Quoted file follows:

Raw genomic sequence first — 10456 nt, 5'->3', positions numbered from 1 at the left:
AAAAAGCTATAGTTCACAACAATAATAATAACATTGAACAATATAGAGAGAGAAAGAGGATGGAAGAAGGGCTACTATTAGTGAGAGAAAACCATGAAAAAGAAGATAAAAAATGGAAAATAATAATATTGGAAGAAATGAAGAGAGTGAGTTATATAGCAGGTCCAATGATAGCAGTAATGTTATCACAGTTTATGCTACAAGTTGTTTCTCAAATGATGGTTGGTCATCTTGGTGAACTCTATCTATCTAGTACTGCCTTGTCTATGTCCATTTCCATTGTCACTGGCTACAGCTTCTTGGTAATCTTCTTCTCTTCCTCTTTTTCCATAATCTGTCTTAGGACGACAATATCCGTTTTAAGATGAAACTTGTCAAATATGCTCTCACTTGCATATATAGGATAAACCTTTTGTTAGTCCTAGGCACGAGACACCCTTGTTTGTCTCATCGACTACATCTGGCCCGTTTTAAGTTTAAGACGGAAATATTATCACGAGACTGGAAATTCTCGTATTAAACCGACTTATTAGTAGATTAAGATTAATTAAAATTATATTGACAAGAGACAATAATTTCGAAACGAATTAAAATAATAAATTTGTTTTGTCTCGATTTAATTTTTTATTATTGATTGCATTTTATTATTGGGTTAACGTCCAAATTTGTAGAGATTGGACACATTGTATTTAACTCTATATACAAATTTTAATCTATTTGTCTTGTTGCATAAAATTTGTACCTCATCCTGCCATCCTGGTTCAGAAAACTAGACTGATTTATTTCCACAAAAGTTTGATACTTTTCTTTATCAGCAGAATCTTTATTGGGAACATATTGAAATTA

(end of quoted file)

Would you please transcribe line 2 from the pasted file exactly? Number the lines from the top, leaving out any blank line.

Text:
AAAAAGCTATAGTTCACAACAATAATAATAACATTGAACAATATAGAGAGAGAAAGAGGATGGAAGAAGGGCTACTATTAGTGAGAGAAAACCATGAAAAAGAAGATAAAAAATGGAAAATAATAATATTGGAAGAAATGAAGAGAGTGAGTTATATAGCAGGTCCAATGATAGCAGTAATGTTATCACAGTTTATGCTACAAGTTGTTTCTCAAATGATGGTTGGTCATCTTGGTGAACTCTATCTATCTAGTACTGCCTTGTCTATGTCCATTTCCATTGTCACTGGCTACAGCTTCTTGGTAATCTTCTTCTCTTCCTCTTTTTCCATAATCTGTCTTAGGACGACAATATCCGTTTTAAGATGAAACTTGTCAAATATGCTCTCACTTGCATATATAGGATAAACCTTTTGTTAGTCCTAGGCACGAGACACCCTTGTTTGTCTCATCGACTACATCTGGCCCGTTTTAAGTTTAAGACGGAAATATTATCACGAGACTGGAAATTCTCGTATTAAACCGACTTATTAGTAGATTAAGATTAATTAAAATTATATTGACAAGAGACAATAATTTCGAAACGAATTAAAATAATAAATTTGTTTTGTCTCGATTTAATTTTTTATTATTGATTGCATTTTATTATTGGGTTAACGTCCAAATTTGTAGAGATTGGACACATTGTATTTAACTCTATATACAAATTTTAATCTATTTGTCTTGTTGCATAAAATTTGTACCTCATCCTGCCATCCTGGTTCAGAAAACTAGACTGATTTATTTCCACAAAAGTTTGATACTTTTCTTTATCAGCAGAATCTTTATTGGGAACATATTGAAATTA